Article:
With the end of Game of Thrones now looming close on the horizon, HBO is getting serious about keeping viewers drawn into their Sunday night lineup. Though the ratings giant has two more seasons in the works, it’s never too soon to start grooming audiences for a replacement series, which is what many are hopeful for when Westworld premieres next month.
It’s certainly got all the makings of a potential hit. Produced by Jonathan Nolan (Interstellar) and wife Lisa Joy Nolan (Pushing Daisies), Westworld already has a mountain of star power to draw interest to the show. Anthony Hopkins (Thor: The Dark World) stars alongside Ed Harris (Snowpiercer), Evan Rachel Wood (Into the Forest) and James Marsden (X-Men: Days of Future Past) in the update of Michael Crichton’s 1973 cinematic classic about artificial intelligence run amok at a western themed theme park. Though buzz for the series has been building for well over a year now, fans became worried earlier this year when production on Westworld abruptly stopped. Though things eventually kicked back into gear, there were lingering doubts as to whether or not the series could be everything HBO hoped for as its premiere drew closer. New information about the months long halt has come out, shedding light on the reasons for the stoppage.
In a report in EW, Westworld insiders revealed that production on the series was stopped while the writing team tightened up storylines for five seasons, and even the finale. In a conversation with the publication, Marsden clarified the goals and intents for the production stoppage, hinting that the brief pause allowed for later storylines to be firmed up and get better established in their inaugural season:
“It wasn’t about getting the first 10 [episodes] done, it was about mapping out what the next 5 or 6 years are going to be. We wanted everything in line so that when the very last episode airs and we have our show finale, five or seven years down the line, we knew how it was going to end the first season – that’s the way Jonah and [executive producer J.J. Abrams] operate. They’re making sure all the ducks are in the row. And it’s a testament to Jonah and Lisa and HBO that we got them right, especially the last three scripts. They could have rushed them and get spread too thin. They got them right, and when they were right, we went and shot them.”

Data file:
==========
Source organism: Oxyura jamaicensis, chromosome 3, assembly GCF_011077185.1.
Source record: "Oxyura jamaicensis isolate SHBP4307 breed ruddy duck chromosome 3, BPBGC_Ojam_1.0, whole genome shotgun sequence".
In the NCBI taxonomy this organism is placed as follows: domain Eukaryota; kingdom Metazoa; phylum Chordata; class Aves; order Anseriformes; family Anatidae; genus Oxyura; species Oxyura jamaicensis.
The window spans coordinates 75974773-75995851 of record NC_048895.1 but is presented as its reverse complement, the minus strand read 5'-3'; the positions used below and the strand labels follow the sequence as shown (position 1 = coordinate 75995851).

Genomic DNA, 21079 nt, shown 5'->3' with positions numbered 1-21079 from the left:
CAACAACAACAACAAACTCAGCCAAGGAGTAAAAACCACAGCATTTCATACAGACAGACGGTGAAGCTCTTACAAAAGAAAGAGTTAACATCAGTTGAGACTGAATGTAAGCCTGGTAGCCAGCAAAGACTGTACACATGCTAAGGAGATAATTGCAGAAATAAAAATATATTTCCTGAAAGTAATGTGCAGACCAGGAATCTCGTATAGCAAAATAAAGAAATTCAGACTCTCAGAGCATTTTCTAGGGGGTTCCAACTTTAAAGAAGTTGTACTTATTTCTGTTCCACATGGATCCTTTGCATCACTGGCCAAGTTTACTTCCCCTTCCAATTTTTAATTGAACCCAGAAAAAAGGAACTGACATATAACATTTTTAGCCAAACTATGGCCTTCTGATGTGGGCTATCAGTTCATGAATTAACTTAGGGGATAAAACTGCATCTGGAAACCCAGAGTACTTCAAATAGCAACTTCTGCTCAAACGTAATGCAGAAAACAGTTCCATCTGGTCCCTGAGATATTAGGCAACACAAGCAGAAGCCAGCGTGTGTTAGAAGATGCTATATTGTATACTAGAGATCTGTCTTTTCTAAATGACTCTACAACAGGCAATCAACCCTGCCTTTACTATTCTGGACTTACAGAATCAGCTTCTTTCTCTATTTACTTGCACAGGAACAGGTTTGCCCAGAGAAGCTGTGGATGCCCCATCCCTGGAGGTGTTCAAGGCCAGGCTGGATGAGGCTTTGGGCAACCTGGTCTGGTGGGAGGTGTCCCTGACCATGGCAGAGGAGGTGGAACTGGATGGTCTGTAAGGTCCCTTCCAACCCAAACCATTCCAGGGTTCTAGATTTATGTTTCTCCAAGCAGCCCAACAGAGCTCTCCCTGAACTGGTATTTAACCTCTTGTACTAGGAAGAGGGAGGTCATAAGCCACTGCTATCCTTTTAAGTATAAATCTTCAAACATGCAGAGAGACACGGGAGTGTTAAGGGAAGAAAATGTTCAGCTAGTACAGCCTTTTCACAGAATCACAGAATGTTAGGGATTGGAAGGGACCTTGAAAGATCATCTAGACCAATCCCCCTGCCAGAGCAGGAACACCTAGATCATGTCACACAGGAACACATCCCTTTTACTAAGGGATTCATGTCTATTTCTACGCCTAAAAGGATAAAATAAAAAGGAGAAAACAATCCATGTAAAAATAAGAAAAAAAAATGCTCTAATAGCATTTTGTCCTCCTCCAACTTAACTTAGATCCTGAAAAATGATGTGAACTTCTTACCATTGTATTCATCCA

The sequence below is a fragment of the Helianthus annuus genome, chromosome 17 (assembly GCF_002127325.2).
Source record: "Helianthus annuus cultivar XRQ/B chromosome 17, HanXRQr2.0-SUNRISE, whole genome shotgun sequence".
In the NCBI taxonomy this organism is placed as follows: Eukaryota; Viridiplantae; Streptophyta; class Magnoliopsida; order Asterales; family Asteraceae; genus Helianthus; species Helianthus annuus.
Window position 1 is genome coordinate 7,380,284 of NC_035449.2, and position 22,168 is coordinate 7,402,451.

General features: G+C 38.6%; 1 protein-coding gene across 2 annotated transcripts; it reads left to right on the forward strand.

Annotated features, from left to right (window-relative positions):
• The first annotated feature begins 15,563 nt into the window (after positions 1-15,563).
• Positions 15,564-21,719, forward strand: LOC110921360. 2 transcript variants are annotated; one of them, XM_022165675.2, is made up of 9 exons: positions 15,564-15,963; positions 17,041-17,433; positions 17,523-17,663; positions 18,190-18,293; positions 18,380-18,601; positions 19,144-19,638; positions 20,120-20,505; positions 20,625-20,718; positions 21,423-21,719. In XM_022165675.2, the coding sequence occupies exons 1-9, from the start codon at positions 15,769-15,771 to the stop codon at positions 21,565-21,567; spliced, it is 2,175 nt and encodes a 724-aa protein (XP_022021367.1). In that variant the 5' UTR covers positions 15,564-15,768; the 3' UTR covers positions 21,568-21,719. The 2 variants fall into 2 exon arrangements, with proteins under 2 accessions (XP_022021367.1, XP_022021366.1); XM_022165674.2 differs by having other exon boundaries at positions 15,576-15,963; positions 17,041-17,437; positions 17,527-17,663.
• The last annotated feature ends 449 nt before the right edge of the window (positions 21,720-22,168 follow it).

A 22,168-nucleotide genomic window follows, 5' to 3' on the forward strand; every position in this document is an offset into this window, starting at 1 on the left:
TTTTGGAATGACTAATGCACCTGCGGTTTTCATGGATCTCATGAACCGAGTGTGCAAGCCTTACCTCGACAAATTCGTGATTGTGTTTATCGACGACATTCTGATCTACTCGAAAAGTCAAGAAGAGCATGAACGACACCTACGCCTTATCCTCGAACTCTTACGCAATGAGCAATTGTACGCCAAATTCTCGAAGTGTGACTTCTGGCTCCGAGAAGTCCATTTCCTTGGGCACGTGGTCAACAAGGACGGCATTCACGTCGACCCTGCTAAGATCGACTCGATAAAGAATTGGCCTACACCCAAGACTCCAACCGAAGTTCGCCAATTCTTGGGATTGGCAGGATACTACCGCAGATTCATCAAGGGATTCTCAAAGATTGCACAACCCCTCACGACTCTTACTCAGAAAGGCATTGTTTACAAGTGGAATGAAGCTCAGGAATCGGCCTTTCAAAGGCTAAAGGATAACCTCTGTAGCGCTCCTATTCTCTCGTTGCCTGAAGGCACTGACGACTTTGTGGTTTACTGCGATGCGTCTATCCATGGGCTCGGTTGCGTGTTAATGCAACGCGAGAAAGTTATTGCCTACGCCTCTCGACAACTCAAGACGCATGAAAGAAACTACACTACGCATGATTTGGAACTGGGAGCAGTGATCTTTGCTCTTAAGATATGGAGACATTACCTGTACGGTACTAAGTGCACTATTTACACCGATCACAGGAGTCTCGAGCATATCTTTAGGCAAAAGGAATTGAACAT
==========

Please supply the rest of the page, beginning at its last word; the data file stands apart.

That’s certainly good news for people who have high hopes for Westworld. Too often, high concept series get bogged down in details and end up meandering without much of a purpose. Similar criticisms were levied against Abrams’ Lost, and it’s important for writers to have an end game in mind when developing complex storylines like Westworld will supposedly delve into. Jonathan Nolan added to Marsden’s thoughts:
“We didn’t want to have a story that repeated itself [each year]. We didn’t want the Fantasy Island version of this [where new guests arrive at the park every season]. We wanted a big story. We wanted the story of the origin of a new species and how that would play out in its complexity.”
Greatness is certainly not a pool one can just dive right into. Creating an impactful, long lasting series requires a good amount of thought and foresight. While the work stoppage was definitely worrisome when it was announced, now it seems as though it was the best move they could have made. It’s a good sign that the cast and crew realized they could deliver a better product if they had a little more time, and the end result may in fact be a series that’s worthy of its place next to Game of Thrones. We’ll have our first idea about this when it premieres next month, so for now stay tuned for any and all information on Westworld.
Westworld premieres Sunday, October 2 on HBO.
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